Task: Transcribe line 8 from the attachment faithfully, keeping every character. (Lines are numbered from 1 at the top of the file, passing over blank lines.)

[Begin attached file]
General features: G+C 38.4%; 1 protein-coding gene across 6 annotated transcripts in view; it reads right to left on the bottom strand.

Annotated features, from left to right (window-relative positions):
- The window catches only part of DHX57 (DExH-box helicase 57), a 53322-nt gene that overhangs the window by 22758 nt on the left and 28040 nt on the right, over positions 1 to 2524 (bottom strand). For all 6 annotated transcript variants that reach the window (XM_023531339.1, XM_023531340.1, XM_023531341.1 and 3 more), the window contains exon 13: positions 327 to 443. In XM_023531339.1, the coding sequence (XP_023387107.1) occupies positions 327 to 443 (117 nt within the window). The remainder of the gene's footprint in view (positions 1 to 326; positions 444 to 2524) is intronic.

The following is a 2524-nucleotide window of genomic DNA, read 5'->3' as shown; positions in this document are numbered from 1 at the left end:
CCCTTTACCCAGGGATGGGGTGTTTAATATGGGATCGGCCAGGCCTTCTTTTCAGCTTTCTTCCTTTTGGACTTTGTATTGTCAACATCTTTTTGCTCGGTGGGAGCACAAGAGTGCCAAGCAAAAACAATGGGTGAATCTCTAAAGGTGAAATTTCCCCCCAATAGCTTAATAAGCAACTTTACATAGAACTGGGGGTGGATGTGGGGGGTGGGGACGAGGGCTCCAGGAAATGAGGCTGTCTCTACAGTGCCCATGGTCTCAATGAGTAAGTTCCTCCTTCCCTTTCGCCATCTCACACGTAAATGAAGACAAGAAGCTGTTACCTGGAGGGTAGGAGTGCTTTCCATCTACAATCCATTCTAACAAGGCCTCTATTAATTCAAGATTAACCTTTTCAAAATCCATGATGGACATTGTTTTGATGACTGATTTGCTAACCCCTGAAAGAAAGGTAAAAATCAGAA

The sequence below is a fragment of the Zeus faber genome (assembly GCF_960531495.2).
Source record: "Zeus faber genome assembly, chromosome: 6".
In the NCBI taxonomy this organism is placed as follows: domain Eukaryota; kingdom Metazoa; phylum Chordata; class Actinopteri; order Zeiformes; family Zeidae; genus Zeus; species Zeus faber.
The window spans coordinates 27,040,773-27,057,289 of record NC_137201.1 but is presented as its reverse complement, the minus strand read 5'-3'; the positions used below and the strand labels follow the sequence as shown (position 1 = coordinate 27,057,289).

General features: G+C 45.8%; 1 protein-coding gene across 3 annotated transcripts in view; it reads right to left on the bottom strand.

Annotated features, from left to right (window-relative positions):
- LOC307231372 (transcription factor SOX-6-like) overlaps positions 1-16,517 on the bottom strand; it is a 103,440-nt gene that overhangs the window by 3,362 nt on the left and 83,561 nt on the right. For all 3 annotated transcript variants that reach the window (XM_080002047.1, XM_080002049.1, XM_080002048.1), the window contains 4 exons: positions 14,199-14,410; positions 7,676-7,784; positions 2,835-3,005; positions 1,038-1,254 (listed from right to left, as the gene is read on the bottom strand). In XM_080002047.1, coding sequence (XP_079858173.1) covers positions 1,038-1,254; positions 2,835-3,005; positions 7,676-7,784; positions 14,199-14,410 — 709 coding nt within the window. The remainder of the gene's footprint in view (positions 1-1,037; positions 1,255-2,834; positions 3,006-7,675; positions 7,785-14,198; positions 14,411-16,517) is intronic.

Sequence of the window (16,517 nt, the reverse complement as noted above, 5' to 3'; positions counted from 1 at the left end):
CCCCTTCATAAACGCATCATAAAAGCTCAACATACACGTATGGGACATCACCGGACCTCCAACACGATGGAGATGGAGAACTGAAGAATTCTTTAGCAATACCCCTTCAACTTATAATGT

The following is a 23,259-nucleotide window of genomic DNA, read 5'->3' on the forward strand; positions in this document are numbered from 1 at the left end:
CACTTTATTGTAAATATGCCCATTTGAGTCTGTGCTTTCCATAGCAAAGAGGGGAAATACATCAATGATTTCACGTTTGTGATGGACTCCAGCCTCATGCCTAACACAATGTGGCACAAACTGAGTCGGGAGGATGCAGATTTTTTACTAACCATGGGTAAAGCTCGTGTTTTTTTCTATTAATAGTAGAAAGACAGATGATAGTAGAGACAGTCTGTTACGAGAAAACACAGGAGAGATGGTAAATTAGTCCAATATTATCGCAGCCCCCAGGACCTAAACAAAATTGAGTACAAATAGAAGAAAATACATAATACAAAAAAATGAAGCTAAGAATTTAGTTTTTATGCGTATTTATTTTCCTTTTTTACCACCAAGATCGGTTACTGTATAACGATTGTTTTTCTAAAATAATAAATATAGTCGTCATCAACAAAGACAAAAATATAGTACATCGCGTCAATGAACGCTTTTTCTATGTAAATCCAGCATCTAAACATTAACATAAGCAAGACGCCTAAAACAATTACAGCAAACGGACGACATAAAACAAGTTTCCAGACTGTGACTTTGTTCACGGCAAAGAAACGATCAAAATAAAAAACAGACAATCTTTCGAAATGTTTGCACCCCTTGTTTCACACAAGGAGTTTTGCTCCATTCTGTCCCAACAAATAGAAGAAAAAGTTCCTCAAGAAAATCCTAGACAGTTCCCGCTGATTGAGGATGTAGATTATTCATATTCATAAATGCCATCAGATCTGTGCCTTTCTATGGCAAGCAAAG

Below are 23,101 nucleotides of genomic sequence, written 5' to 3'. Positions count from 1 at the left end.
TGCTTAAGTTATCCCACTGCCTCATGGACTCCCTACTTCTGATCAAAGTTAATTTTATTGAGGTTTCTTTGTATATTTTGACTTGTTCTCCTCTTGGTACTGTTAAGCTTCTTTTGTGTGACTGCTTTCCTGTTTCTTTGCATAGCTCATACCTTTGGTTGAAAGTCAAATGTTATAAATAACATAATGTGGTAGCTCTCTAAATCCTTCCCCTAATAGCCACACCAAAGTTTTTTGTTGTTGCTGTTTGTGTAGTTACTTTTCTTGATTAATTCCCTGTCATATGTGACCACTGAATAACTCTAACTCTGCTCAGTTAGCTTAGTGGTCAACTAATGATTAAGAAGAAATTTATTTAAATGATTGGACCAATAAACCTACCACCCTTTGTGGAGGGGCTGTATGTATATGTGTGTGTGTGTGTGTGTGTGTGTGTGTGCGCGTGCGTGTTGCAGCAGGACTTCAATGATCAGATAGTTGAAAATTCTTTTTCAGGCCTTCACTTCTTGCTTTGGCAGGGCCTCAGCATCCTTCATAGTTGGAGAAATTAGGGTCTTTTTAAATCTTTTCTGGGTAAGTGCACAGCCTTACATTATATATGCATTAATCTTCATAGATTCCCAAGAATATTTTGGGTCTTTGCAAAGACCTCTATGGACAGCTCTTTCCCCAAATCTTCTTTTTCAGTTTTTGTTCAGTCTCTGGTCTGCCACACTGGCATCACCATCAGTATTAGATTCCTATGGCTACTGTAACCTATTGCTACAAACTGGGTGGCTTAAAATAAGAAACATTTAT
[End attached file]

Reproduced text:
In the NCBI taxonomy this organism is placed as follows: domain Eukaryota; kingdom Metazoa; phylum Chordata; class Actinopteri; order Zeiformes; family Zeidae; genus Zeus; species Zeus faber.